Doing some research, I realise that I have many of the symptoms of CF and I am really worried. I am afraid that doctors will not even consider doing the examinations for CF, since they presume that it manifests only in early childhood.

Please advice me on what to do.

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i also have a cousin who was diagnosed with cf as a baby. Most of the people on my mom's side of the family have been tested and are carriers of the genetic mutation. i have just now started doing some research on it. i have become very curious because my cousin josh the older brother of my cousin who has been diagnosed with cf has been having issues with his pancreas since childhood and has just recently been having issues with his gallbladder. These two brothers do not have the same father so josh has never been tested. i think he could possibly have cf as well. My mom also had pancretitis, liver and gallbladder problems.. Now that i think about it, everyone has had problems with their gallbladder except for me

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reading all your post gave me an insight of what maybe going on with me...thank you so much for sharing now I will be armed when I see my doc on thursday for eleveated pancreatic enzymes...trully after I have had so many problems breathing and being treated for bronchitis, asthma etc.
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Adult onset cystic fibrosis was new to me until a few years ago when a close friend of the family got sick and passed away he was in his early 60's From the time he was told what it was he only lived a year . My first wife died from CF at the age of 22 and I was always told she wold not live to see 30 or 40 years old but as she got older you would hear of people with it that were older than that most only had it in the pancreas and not the lungs .So when my father told me his friend had died and it was CF I told him their is no way he died from that he had never been treated for Asthma or anything he thout he had a bad cold went to tthe doc. office and never got better . my dad said look up Adult onset cystic  so I googled it and their it was .Not sure for the adults but the kids that are older and not  infants that are just being diagnosed I think it has to do with the climate they live in the dryer the better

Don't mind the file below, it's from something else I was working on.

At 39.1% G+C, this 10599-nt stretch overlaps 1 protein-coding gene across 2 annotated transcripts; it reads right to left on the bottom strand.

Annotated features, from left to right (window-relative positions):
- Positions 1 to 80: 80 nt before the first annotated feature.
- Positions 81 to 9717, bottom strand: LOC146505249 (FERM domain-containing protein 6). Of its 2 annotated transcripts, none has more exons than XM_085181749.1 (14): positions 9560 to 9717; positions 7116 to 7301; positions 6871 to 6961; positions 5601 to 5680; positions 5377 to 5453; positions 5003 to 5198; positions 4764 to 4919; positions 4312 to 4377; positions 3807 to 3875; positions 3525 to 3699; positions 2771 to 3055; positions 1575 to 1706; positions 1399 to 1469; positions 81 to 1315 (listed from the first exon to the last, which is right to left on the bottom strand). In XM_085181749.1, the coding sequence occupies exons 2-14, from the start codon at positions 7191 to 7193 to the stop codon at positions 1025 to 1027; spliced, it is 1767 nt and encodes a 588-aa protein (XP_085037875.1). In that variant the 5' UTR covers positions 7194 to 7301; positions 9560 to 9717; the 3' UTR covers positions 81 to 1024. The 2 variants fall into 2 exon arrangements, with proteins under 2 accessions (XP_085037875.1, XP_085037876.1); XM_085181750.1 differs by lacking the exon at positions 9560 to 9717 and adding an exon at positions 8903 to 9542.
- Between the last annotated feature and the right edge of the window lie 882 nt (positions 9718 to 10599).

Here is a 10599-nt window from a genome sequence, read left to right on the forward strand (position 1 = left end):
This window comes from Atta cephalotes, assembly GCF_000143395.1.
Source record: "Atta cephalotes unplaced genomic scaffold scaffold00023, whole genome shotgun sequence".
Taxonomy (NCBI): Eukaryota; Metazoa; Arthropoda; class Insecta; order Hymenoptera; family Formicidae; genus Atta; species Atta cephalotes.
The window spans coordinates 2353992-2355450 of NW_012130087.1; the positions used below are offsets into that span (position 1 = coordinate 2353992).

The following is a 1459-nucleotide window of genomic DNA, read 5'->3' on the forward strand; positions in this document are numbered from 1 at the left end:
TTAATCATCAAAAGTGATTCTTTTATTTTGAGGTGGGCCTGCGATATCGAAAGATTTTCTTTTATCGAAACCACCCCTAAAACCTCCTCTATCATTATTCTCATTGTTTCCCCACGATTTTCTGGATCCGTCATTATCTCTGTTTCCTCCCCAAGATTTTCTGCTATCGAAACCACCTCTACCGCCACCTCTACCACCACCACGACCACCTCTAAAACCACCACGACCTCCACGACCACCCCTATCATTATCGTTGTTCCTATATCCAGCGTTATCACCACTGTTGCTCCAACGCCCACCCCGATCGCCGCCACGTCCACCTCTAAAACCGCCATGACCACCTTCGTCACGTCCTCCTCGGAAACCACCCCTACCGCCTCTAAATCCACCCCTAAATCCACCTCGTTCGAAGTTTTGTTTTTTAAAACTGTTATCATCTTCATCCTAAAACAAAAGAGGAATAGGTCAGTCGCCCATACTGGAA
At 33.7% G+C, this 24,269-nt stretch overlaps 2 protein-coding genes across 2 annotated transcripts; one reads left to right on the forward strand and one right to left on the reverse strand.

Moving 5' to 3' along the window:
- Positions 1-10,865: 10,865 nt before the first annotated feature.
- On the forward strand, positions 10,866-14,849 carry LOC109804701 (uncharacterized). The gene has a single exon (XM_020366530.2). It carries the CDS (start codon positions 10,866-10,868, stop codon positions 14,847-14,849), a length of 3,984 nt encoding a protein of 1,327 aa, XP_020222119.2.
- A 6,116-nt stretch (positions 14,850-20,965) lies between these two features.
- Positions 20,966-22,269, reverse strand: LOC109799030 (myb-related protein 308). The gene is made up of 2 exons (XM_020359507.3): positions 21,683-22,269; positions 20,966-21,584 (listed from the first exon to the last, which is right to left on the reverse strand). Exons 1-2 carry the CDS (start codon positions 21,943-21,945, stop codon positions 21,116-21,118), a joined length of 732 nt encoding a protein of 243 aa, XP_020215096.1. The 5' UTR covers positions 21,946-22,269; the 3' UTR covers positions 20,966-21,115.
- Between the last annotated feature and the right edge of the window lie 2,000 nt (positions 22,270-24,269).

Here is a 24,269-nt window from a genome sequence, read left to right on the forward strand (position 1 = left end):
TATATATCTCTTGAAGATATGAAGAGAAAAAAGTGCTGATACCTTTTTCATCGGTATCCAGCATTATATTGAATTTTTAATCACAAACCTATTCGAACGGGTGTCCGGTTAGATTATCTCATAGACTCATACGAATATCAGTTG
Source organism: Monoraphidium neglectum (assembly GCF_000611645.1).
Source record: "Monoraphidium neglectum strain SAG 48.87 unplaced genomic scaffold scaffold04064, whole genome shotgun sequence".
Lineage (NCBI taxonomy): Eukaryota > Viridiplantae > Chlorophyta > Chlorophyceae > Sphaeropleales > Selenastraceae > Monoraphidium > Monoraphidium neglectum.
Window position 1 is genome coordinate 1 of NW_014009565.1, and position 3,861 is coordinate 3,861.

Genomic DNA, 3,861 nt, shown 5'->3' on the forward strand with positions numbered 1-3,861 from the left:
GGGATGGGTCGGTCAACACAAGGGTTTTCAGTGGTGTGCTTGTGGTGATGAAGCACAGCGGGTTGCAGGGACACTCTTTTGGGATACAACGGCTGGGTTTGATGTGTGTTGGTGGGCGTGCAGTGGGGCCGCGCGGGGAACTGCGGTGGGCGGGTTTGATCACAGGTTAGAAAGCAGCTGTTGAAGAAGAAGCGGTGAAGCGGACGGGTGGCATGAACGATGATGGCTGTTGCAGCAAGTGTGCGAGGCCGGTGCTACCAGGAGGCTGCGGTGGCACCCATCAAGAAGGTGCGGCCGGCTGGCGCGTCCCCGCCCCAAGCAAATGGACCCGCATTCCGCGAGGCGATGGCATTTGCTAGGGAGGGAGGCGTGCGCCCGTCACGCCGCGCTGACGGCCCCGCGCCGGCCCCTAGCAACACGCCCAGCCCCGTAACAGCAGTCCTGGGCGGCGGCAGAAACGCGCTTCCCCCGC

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I'm feeling I may have CF also. Worst part recently at age 49, my bone pain hurts so bad!!! Feel like I've been run over , yet I haven't.
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This discussion brings up an important side question. Are depression and dementia disorders of malabsorption? How many people are walking around as unknowing carriers of CF? Interesting anecdotal evidence: some people who do not have CF, but are carriers, have subclinical symptoms, like intestinal issues, failure to thrive as infants, skin rashes, allergies, asthma, etc.

Consider the prevalance of dementia, and specific types of dementia, such as Alzheimer's. Consider the prevalence of cystic fibrosis. Then consider the prevalance of cystic fibrosis carriers.

Now consider this:

"Each time two CF carriers have a child together, there is a 1 in 4 chance that both will pass along their CF mutation to their child. Because the child would get two CF gene mutations, the child would have CF. However, there is a 3 in 4 chance that each child will NOT have CF."

So for every person with cystic fibrosis, how many unknown carriers are walking around? How many of those have malabsorpton issues attributed to other causes?

Has dementia become more prevalent since medium chain triglycerides like palm oil and coconut oil have fallen out of favor with dietitians?

Your question has started me thinking.

 

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Here's some more food for thought. More than 1500 mutations for CF have been identified since the discovery of CFTR gene. Only 20 of these are common mutations. Considering that the rest are rare, with some known only in one individual or one ethnic group, it is entirely possible that different types of CF mutations express themselves differently. Perhaps this is one explanation for adult onset CF. And since each individual's genetic makeup is different, it could be that other genetic factors prevent expression of CF in certain people until well into adulthood.

There is much more research to be done about CF.

 

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I am very interested in hearing more about your experience with Chinese medicine for treatment . I am 25 with CF and looking to step away from any pharmaceutical drugs I can. I eat healthy and want to do whatever I can to stay healthy as naturally as possible.